One state race, however, generated a lot of interest and helped the election retain some sense of democracy — the battle between the demagogue and the substitute. The demagogue, Republican Roy Moore, was running for chief justice of the state supreme court, a position he held and lost over a hunk of stone. About a decade ago, he placed a ten commandments monument in the state supreme court building in defiance of the separation of church and state, and defied a federal court order, generating a protracted battle that ended with him being kicked off the court. The head of the state supreme court should have the decency to abide by laws, after all.
The brouhaha over a monument provided Christian fundamentalists at the time with a venue to be seen standing for Jesus at the state capital, holding signs, because, apparently, that’s what Jesus would have wanted. They acted as if their ability to practice their religion somehow depended on a hunk of granite being on display in the supreme court building. They can’t just have a religion; they have to have the religion, and no U.S. Constitution was going to stand in their way. The continued poverty of the state failed to rile them, as well as the state’s low ranking nationally on just about every quality of life measure except football. But the threat to a granite monument of the ten commandments, now that’s another story, and in the passing years, the fundamentalists have never forgotten their bloviate, theocratic champion. He has been trotted out unsuccessfully as a gubernatorial candidate a couple of times before winning the GOP’s nod for this particular race.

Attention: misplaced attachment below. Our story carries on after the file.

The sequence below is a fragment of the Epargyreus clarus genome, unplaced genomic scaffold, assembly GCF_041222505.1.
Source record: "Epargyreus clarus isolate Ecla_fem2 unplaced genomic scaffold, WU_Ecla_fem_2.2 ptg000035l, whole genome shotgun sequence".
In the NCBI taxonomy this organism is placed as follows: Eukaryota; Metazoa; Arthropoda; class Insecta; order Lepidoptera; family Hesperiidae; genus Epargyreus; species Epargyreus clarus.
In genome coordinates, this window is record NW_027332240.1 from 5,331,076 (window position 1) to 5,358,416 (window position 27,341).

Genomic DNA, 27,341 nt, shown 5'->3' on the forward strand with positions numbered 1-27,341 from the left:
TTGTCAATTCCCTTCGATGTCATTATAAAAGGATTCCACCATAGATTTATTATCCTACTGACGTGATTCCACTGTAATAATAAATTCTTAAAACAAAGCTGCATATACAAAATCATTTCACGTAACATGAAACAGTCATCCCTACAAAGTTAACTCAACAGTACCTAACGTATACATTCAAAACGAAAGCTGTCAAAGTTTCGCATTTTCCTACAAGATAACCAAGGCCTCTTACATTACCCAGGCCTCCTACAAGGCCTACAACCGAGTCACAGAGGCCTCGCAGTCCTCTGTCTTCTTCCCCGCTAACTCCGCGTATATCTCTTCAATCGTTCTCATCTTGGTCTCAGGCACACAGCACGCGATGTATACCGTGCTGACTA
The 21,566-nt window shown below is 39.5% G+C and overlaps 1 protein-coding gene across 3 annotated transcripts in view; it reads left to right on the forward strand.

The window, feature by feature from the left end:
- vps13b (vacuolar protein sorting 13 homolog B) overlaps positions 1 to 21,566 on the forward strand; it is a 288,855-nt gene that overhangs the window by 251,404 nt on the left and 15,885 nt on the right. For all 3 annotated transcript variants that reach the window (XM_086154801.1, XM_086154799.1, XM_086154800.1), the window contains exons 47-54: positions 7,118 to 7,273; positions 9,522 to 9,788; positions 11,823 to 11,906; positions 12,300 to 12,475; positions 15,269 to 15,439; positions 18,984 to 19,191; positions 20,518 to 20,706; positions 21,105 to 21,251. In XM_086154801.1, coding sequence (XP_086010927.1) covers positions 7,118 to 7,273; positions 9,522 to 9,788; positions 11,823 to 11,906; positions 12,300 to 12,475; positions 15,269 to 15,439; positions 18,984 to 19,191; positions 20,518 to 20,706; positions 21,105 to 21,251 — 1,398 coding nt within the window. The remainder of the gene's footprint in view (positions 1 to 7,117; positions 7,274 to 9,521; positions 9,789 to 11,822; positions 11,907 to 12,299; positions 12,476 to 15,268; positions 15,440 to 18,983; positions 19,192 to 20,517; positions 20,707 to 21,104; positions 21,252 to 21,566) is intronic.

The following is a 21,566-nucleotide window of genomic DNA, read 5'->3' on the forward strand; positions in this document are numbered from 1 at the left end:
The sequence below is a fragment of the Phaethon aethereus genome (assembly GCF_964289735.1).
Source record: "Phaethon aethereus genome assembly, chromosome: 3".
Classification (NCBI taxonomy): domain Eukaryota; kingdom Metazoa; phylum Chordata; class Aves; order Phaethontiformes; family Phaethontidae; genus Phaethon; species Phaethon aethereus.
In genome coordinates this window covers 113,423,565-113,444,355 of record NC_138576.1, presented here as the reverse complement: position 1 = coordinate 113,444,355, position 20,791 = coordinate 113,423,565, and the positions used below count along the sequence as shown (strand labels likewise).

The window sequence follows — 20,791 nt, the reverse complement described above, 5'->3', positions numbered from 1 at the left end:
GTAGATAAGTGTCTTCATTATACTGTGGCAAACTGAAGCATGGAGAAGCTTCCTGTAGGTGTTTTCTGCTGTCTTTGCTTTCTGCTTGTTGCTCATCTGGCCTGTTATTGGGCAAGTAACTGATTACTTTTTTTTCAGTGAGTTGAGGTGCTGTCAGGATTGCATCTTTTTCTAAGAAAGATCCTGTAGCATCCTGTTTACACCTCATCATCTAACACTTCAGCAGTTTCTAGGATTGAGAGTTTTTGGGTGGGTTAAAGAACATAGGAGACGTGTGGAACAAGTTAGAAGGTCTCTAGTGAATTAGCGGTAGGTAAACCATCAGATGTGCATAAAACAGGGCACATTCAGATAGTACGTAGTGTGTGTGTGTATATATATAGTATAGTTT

The substitute Democrat, Bob Vance, had only been in the race a couple of months, replacing a candidate withdrawn by the Democratic party for saying crackpot, religiously tinged things against the Democratic national platform — against gays, if I remember correctly. Vance, a Jefferson County circuit judge who had qualified for the ballot at the last minute, generated a lot of support from more reasonable voters — yes, they exist even here, though they are a minority — and even some supreme court justices, people who would like to see a chief justice competent in questions of law rather than one who knows how to whip up holy moly over stone.